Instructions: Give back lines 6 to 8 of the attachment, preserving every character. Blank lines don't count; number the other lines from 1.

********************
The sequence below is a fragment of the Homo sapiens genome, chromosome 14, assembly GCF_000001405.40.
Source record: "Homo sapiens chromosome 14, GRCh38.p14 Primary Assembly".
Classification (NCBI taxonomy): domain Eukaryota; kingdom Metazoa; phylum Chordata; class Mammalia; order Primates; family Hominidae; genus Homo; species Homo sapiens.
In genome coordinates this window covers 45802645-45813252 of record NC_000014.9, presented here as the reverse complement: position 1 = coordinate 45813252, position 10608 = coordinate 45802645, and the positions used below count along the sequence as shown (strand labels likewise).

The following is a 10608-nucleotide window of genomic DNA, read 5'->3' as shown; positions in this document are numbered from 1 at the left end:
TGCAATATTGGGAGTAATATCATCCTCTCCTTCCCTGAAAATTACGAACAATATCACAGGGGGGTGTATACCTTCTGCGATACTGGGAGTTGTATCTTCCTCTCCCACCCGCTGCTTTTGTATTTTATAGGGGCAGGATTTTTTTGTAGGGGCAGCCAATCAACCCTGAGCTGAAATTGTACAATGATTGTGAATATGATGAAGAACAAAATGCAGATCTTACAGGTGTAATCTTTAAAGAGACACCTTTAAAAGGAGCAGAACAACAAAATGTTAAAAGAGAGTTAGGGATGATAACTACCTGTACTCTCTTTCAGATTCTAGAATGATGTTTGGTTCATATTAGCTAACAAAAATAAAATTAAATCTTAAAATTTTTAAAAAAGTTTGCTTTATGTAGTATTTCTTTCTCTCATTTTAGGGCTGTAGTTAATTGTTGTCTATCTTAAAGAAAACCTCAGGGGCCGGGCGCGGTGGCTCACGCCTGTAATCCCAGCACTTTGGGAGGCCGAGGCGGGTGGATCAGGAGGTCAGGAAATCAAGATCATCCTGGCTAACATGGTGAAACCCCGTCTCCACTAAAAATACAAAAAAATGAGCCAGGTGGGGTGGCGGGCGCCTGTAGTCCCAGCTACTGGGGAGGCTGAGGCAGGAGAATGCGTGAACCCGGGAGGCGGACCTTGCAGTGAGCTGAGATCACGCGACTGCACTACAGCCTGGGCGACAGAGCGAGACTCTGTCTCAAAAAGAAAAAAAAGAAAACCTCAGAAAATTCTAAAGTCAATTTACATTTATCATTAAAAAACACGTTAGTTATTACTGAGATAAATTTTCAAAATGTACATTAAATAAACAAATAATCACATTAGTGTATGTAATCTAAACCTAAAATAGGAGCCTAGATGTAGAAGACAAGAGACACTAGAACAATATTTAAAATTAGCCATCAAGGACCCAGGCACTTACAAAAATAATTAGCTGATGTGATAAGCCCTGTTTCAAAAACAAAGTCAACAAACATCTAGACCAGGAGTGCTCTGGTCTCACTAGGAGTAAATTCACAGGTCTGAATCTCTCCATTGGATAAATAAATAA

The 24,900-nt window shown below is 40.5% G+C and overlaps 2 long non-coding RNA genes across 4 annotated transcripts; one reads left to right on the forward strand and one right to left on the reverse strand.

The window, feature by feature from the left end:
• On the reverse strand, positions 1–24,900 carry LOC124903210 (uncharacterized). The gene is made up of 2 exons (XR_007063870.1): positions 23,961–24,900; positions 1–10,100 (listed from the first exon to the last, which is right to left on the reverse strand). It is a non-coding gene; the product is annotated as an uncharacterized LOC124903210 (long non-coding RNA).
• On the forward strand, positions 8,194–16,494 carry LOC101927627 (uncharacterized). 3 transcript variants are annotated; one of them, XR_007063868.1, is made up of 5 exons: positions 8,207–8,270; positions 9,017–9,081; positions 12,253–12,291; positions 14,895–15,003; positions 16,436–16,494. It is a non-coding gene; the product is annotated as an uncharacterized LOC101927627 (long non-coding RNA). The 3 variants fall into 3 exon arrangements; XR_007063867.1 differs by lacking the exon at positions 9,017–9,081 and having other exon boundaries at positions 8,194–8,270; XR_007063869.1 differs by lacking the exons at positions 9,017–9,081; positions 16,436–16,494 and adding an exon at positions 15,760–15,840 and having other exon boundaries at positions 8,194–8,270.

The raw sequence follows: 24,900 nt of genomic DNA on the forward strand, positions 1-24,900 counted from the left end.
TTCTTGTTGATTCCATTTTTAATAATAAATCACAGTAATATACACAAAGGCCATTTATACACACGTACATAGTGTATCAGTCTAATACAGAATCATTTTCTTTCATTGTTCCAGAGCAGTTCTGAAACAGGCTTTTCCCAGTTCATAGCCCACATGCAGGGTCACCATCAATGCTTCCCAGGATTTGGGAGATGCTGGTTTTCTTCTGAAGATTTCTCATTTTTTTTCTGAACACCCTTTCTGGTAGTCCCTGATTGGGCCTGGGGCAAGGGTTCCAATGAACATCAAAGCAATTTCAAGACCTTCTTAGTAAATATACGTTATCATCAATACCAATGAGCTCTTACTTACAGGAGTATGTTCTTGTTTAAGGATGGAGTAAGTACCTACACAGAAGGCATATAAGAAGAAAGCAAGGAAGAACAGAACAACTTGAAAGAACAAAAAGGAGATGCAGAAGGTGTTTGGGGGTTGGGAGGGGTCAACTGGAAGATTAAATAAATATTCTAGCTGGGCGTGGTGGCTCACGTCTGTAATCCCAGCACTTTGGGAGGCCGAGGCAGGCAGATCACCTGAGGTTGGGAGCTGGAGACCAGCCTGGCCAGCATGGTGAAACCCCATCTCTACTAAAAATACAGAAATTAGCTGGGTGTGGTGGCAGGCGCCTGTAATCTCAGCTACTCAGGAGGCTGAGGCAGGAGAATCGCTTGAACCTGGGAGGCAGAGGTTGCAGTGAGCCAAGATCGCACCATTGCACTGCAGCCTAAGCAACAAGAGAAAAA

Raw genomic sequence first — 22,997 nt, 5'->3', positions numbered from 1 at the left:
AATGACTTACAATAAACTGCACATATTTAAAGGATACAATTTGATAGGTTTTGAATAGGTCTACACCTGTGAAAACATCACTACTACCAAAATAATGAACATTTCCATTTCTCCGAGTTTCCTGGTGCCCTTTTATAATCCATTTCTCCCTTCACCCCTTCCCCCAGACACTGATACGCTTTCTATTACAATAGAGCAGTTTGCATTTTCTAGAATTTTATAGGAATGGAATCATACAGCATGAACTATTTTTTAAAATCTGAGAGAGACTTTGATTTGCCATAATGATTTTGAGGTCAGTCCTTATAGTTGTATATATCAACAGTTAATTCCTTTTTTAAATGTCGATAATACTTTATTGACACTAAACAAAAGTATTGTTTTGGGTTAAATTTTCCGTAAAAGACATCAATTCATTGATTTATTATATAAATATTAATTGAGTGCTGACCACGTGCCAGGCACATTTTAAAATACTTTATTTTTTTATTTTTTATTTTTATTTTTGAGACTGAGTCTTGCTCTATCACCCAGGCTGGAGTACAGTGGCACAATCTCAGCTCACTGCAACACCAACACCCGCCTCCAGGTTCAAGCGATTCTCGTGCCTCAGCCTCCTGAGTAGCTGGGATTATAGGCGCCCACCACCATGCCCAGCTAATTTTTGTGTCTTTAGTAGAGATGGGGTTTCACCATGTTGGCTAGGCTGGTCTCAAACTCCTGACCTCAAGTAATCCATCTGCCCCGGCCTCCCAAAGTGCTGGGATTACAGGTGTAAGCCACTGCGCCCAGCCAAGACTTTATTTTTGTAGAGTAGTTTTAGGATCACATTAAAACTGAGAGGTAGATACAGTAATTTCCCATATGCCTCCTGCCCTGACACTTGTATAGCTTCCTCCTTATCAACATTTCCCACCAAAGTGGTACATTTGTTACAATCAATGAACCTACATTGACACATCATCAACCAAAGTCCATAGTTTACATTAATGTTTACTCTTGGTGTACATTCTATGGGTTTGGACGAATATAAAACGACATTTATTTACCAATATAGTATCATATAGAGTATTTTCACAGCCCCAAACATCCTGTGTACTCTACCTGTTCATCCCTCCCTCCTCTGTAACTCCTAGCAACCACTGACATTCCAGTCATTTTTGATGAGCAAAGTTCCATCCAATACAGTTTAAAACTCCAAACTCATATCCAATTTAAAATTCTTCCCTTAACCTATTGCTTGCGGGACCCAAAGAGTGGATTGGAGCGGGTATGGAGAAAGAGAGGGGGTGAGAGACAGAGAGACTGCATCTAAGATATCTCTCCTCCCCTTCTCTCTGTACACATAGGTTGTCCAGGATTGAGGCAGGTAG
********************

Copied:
TGCAATATTGGGAGTAATATCATCCTCTCCTTCCCTGAAAATTACGAACAATATCACAGGGGGGTGTATACCTTCTGCGATACTGGGAGTTGTATCTTCCTCTCCCACCCGCTGCTTTTGTATTTTATAGGGGCAGGATTTTTTTGTAGGGGCAGCCAATCAACCCTGAGCTGAAATTGTACAATGATTGTGAATATGATGAAGAACAAAATGCAGATCTTACAGGTGTAATCTTTAAAGAGACACCTTTAAAAGGAGCAGAACAACAAAATGTTAAAAGAGAGTTAGGGATGATAACTACCTGTACTCTCTTTCAGATTCTAGAATGATGTTTGGTTCATATTAGCTAACAAAAATAAAATTAAATCTTAAAATTTTTAAAAAAGTTTGCTTTATGTAGTATTTCTTTCTCTCATTTTAGGGCTGTAGTTAATTGTTGTCTATCTTAAAGAAAACCTCAGGGGCCGGGCGCGGTGGCTCACGCCTGTAATCCCAGCACTTTGGGAGGCCGAGGCGGGTGGATCAGGAGGTCAGGAAATCAAGATCATCCTGGCTAACATGGTGAAACCCCGTCTCCACTAAAAATACAAAAAAATGAGCCAGGTGGGGTGGCGGGCGCCTGTAGTCCCAGCTACTGGGGAGGCTGAGGCAGGAGAATGCGTGAACCCGGGAGGCGGACCTTGCAGTGAGCTGAGATCACGCGACTGCACTACAGCCTGGGCGACAGAGCGAGACTCTGTCTCAAAAAGAAAAAAAAGAAAACCTCAGAAAATTCTAAAGTCAATTTACATTTATCATTAAAAAACACGTTAGTTATTACTGAGATAAATTTTCAAAATGTACATTAAATAAACAAATAATCACATTAGTGTATGTAATCTAAACCTAAAATAGGAGCCTAGATGTAGAAGACAAGAGACACTAGAACAATATTTAAAATTAGCCATCAAGGACCCAGGCACTTACAAAAATAATTAGCTGATGTGATAAGCCCTGTTTCAAAAACAAAGTCAACAAACATCTAGACCAGGAGTGCTCTGGTCTCACTAGGAGTAAATTCACAGGTCTGAATCTCTCCATTGGATAAATAAATAA

The 24,900-nt window shown below is 40.5% G+C and overlaps 2 long non-coding RNA genes across 4 annotated transcripts; one reads left to right on the forward strand and one right to left on the reverse strand.

The window, feature by feature from the left end: